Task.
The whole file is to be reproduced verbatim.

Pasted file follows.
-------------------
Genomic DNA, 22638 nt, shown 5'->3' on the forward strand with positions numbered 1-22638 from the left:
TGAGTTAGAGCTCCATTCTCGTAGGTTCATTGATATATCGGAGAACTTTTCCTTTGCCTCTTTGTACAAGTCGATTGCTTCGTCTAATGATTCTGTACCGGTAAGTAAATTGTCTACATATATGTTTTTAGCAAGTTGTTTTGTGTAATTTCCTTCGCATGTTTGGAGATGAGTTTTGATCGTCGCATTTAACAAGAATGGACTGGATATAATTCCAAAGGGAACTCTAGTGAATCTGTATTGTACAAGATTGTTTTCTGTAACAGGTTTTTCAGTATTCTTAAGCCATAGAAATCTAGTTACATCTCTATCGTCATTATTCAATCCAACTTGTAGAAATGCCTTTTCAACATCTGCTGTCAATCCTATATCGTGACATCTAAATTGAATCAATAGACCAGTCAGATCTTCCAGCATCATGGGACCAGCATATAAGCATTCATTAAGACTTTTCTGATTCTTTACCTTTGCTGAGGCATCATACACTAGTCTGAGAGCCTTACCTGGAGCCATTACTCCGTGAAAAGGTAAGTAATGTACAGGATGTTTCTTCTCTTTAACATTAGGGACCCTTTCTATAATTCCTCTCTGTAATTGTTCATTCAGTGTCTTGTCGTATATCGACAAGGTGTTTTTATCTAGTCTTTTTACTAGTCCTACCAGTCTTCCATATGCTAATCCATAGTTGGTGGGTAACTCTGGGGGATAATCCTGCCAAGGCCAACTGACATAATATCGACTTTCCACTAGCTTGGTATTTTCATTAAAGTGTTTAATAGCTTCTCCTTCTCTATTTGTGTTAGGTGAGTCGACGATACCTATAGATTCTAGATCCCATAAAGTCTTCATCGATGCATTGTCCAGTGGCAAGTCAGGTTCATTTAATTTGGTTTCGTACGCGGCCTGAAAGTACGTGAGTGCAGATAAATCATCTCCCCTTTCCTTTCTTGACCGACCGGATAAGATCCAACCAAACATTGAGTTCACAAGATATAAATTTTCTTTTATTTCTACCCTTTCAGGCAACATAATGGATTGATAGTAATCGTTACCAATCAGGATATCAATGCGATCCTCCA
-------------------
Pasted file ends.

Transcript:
Genomic DNA, 22638 nt, shown 5'->3' on the forward strand with positions numbered 1-22638 from the left:
TGAGTTAGAGCTCCATTCTCGTAGGTTCATTGATATATCGGAGAACTTTTCCTTTGCCTCTTTGTACAAGTCGATTGCTTCGTCTAATGATTCTGTACCGGTAAGTAAATTGTCTACATATATGTTTTTAGCAAGTTGTTTTGTGTAATTTCCTTCGCATGTTTGGAGATGAGTTTTGATCGTCGCATTTAACAAGAATGGACTGGATATAATTCCAAAGGGAACTCTAGTGAATCTGTATTGTACAAGATTGTTTTCTGTAACAGGTTTTTCAGTATTCTTAAGCCATAGAAATCTAGTTACATCTCTATCGTCATTATTCAATCCAACTTGTAGAAATGCCTTTTCAACATCTGCTGTCAATCCTATATCGTGACATCTAAATTGAATCAATAGACCAGTCAGATCTTCCAGCATCATGGGACCAGCATATAAGCATTCATTAAGACTTTTCTGATTCTTTACCTTTGCTGAGGCATCATACACTAGTCTGAGAGCCTTACCTGGAGCCATTACTCCGTGAAAAGGTAAGTAATGTACAGGATGTTTCTTCTCTTTAACATTAGGGACCCTTTCTATAATTCCTCTCTGTAATTGTTCATTCAGTGTCTTGTCGTATATCGACAAGGTGTTTTTATCTAGTCTTTTTACTAGTCCTACCAGTCTTCCATATGCTAATCCATAGTTGGTGGGTAACTCTGGGGGATAATCCTGCCAAGGCCAACTGACATAATATCGACTTTCCACTAGCTTGGTATTTTCATTAAAGTGTTTAATAGCTTCTCCTTCTCTATTTGTGTTAGGTGAGTCGACGATACCTATAGATTCTAGATCCCATAAAGTCTTCATCGATGCATTGTCCAGTGGCAAGTCAGGTTCATTTAATTTGGTTTCGTACGCGGCCTGAAAGTACGTGAGTGCAGATAAATCATCTCCCCTTTCCTTTCTTGACCGACCGGATAAGATCCAACCAAACATTGAGTTCACAAGATATAAATTTTCTTTTATTTCTACCCTTTCAGGCAACATAATGGATTGATAGTAATCGTTACCAATCAGGATATCAATGCGATCCTCCA